Girl Crush: How Jessica Alba has changed the lives of 49,000 families
Jessica Alba is the proud mama of Honor and Haven, but the actress has another baby she's tending to these days as well: The Honest Company. The stunning star talks about how everything from toxins to trust play a part in living an "honest" life.
Ask nearly any parent and they'll tell you the same — before they started their own family, mothers and fathers (and sometimes grandparents) often issued a simple declaration: Children change everything. And while it's easy to brush those words off as a cliché before welcoming your little ones, it's a lot harder to discount it once they arrive.
Actress Jessica Alba came to realize the truth in that old cliché in 2007. "I really never paid attention to products or labels or ingredients or anything until I was pregnant with my first daughter, Honor," our June Girl Crush told us. It was then, she explained, that she first became cognizant of the environment and how it could affect her baby's health.
"It really didn't matter to me at all prior to that," she laughed. "You just don't even think about it. It's the first time you have to be responsible for someone other than yourself, and this little person's health and well-being is completely and totally in your hands."
Naturally, Alba wanted to bring her baby into the healthiest, safest environment possible. However, when she began researching products in line with that notion, she found it frustrating.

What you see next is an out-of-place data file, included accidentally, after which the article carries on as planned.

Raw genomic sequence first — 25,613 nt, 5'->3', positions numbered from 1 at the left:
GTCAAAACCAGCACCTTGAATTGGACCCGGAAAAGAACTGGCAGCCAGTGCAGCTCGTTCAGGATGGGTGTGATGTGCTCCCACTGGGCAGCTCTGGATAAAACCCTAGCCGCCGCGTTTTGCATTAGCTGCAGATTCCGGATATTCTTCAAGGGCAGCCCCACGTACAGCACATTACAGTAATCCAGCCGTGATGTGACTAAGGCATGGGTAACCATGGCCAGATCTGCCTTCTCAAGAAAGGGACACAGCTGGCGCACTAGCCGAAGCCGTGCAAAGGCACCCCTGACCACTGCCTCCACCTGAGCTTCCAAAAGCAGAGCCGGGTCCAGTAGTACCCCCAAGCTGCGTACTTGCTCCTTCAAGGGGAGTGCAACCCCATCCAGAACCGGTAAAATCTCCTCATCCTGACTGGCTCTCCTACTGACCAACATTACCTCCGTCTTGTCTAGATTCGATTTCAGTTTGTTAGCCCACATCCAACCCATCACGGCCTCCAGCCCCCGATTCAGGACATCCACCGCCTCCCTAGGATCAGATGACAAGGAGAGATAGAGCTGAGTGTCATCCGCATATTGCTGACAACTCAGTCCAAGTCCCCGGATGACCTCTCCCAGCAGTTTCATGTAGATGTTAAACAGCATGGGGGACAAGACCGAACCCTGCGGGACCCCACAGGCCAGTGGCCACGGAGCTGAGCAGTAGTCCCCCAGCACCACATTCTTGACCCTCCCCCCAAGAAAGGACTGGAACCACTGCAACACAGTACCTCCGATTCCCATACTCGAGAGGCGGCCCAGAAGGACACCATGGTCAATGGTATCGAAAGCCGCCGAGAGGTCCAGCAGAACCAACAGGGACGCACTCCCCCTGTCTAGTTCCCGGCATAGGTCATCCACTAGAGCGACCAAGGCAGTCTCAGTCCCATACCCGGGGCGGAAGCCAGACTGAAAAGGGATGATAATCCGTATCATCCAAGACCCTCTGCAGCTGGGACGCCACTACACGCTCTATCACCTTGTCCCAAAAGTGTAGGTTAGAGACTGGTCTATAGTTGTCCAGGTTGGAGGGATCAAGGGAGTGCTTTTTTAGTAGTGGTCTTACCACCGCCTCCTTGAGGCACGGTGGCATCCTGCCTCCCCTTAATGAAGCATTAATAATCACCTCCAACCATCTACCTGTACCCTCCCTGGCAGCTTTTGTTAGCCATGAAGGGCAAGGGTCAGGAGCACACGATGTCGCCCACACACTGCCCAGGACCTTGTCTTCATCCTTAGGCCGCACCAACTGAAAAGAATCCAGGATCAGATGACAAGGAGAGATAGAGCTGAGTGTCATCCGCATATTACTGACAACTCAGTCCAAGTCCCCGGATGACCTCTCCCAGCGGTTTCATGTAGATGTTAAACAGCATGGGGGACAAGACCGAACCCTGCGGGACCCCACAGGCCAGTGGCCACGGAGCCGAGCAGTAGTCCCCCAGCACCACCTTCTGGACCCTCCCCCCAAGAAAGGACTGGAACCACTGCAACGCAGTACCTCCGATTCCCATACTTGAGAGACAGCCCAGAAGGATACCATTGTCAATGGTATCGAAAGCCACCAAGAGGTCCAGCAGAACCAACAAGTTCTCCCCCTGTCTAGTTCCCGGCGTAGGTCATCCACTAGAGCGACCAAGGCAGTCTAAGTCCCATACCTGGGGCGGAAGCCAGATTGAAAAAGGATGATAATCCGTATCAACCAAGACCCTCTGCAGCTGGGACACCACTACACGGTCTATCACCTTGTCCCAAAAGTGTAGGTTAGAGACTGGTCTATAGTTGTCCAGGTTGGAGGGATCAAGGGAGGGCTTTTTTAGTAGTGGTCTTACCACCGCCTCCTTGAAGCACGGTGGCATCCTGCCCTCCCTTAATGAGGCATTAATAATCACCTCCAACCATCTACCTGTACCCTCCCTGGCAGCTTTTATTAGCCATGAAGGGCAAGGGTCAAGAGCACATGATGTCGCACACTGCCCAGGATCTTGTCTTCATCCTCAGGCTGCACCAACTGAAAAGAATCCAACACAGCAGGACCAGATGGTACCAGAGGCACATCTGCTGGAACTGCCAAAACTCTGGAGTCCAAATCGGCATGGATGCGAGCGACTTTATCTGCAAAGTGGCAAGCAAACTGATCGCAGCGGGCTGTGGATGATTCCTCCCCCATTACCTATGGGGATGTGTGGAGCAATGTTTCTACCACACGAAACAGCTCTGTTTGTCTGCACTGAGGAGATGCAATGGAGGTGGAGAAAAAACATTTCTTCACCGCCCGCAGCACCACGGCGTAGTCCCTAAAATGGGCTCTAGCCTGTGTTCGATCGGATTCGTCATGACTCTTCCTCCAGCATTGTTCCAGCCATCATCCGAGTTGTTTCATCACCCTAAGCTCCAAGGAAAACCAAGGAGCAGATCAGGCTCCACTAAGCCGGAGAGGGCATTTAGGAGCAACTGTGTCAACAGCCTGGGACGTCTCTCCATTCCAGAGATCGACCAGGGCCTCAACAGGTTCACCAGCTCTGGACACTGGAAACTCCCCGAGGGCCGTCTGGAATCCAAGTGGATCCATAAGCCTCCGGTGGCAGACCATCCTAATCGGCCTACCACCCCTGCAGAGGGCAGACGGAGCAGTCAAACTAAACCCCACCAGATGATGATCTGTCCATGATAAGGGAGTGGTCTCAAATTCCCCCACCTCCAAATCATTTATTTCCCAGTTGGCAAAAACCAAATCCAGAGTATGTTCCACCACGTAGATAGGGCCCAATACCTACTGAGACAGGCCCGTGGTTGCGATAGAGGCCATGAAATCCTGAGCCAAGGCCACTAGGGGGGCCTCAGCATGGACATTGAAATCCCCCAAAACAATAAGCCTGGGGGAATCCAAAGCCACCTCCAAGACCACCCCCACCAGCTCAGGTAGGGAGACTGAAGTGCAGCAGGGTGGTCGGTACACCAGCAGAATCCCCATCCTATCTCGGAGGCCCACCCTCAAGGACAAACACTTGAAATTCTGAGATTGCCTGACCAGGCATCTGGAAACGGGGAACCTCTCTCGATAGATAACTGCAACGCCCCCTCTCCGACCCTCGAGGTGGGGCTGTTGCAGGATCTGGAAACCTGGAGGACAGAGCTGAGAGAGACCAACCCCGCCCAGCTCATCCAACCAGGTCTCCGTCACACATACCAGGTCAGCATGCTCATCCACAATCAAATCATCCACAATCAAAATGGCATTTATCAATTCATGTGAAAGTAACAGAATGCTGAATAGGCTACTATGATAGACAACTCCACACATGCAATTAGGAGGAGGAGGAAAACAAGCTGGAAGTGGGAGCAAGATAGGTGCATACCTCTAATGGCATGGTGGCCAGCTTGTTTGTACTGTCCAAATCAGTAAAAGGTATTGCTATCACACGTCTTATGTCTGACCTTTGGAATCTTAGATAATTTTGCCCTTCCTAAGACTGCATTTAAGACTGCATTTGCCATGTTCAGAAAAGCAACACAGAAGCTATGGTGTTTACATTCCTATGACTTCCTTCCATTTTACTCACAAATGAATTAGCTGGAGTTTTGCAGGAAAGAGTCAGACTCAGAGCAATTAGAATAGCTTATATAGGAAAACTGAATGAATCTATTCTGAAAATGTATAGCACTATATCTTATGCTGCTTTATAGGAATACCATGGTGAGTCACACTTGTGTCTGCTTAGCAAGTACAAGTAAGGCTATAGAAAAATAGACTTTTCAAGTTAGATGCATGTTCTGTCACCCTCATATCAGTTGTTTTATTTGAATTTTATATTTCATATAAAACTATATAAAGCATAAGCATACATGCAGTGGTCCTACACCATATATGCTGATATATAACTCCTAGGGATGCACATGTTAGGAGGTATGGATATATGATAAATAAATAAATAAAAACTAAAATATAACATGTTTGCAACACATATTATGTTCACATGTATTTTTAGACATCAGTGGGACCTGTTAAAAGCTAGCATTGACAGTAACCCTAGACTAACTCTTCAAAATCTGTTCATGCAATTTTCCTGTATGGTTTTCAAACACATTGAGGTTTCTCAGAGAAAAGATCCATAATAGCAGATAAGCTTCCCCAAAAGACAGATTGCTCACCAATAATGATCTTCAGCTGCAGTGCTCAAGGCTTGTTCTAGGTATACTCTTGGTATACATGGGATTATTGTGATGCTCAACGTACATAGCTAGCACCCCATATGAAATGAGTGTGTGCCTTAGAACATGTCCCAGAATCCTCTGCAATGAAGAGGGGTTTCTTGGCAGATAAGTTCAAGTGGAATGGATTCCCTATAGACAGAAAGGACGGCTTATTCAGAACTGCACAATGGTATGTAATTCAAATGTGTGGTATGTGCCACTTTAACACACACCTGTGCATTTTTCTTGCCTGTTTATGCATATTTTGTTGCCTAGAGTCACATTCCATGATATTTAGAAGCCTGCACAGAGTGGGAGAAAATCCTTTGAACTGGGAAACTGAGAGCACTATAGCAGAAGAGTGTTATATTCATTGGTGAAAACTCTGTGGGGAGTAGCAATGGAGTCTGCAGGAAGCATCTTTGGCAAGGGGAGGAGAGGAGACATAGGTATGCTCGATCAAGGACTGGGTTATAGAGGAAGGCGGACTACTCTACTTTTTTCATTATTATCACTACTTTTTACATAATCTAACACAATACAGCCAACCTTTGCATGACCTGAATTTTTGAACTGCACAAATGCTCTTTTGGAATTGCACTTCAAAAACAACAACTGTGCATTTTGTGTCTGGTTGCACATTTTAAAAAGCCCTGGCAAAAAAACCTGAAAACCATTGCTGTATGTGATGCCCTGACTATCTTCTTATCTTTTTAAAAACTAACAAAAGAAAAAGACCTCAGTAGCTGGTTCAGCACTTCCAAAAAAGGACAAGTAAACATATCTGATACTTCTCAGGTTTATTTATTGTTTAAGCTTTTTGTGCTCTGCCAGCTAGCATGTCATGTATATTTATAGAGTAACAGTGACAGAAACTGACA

"It was quite challenging, because when you do research — even just a little bit of research — you find out that there are a lot of untested and potentially harmful chemicals that have been linked from everything to childhood cancers to learning disabilities."
Not content to settle with products that would be potentially unsafe for her family, Alba hatched the idea to develop a company that parents could really trust — "one honest source."
So the resourceful star went to work and, in 2012, she and business partner Chris Gavigan launched The Honest Company, a collection of nontoxic household goods, body care and baby products.
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"We launched with a concept that was really about a lifestyle, and I intentionally came up with that idea because at the end of the day it's more than just one product that touches your child and can affect their health," she explained. "It's what you put on their skin, it's what you're washing them with, it's what you're washing their clothes with, it's what you're cleaning their dishes with and it's what you're diapering them with, so we touched on all of those basic needs with our initial suite of 17 products."
The company, which now has more than 80 products, wasn't without a little resistance in the beginning, though. When Alba first began talking to friends and family about the idea, she routinely got the same response. "They're like, 'But it's too expensive. Like, it's great that you're giving me all that information, but I can't afford that,'" she revealed.
And never one to be dishonest, Alba admits there's truth in that argument. "At the end of the day, it isn't the cheapest… it isn't," she said. "But if you can figure out how to budget your life, it can also not be the most expensive."